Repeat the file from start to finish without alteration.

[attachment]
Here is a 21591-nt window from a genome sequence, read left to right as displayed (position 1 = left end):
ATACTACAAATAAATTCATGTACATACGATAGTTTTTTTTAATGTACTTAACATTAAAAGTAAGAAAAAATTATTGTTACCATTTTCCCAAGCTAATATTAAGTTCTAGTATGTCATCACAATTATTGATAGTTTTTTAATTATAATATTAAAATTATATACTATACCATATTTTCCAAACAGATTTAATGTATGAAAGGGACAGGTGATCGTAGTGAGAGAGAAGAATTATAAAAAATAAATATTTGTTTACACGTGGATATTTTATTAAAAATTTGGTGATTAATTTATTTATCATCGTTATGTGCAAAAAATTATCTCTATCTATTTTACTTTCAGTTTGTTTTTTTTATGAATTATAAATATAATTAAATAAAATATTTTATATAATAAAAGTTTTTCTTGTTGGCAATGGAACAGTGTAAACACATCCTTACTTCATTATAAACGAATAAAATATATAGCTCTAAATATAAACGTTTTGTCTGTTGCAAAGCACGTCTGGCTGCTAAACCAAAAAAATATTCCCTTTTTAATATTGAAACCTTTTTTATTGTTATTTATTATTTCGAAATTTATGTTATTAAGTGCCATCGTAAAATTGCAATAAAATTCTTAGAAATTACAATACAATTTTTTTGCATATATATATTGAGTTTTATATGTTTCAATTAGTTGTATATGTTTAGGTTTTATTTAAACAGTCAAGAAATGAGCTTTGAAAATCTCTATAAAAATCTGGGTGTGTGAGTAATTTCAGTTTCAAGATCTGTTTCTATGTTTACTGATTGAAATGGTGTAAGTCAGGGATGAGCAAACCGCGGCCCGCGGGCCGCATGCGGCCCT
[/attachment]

Here is a 21591-nt window from a genome sequence, read left to right as displayed (position 1 = left end):
ATACTACAAATAAATTCATGTACATACGATAGTTTTTTTTAATGTACTTAACATTAAAAGTAAGAAAAAATTATTGTTACCATTTTCCCAAGCTAATATTAAGTTCTAGTATGTCATCACAATTATTGATAGTTTTTTAATTATAATATTAAAATTATATACTATACCATATTTTCCAAACAGATTTAATGTATGAAAGGGACAGGTGATCGTAGTGAGAGAGAAGAATTATAAAAAATAAATATTTGTTTACACGTGGATATTTTATTAAAAATTTGGTGATTAATTTATTTATCATCGTTATGTGCAAAAAATTATCTCTATCTATTTTACTTTCAGTTTGTTTTTTTTATGAATTATAAATATAATTAAATAAAATATTTTATATAATAAAAGTTTTTCTTGTTGGCAATGGAACAGTGTAAACACATCCTTACTTCATTATAAACGAATAAAATATATAGCTCTAAATATAAACGTTTTGTCTGTTGCAAAGCACGTCTGGCTGCTAAACCAAAAAAATATTCCCTTTTTAATATTGAAACCTTTTTTATTGTTATTTATTATTTCGAAATTTATGTTATTAAGTGCCATCGTAAAATTGCAATAAAATTCTTAGAAATTACAATACAATTTTTTTGCATATATATATTGAGTTTTATATGTTTCAATTAGTTGTATATGTTTAGGTTTTATTTAAACAGTCAAGAAATGAGCTTTGAAAATCTCTATAAAAATCTGGGTGTGTGAGTAATTTCAGTTTCAAGATCTGTTTCTATGTTTACTGATTGAAATGGTGTAAGTCAGGGATGAGCAAACCGCGGCCCGCGGGCCGCATGCGGCCCT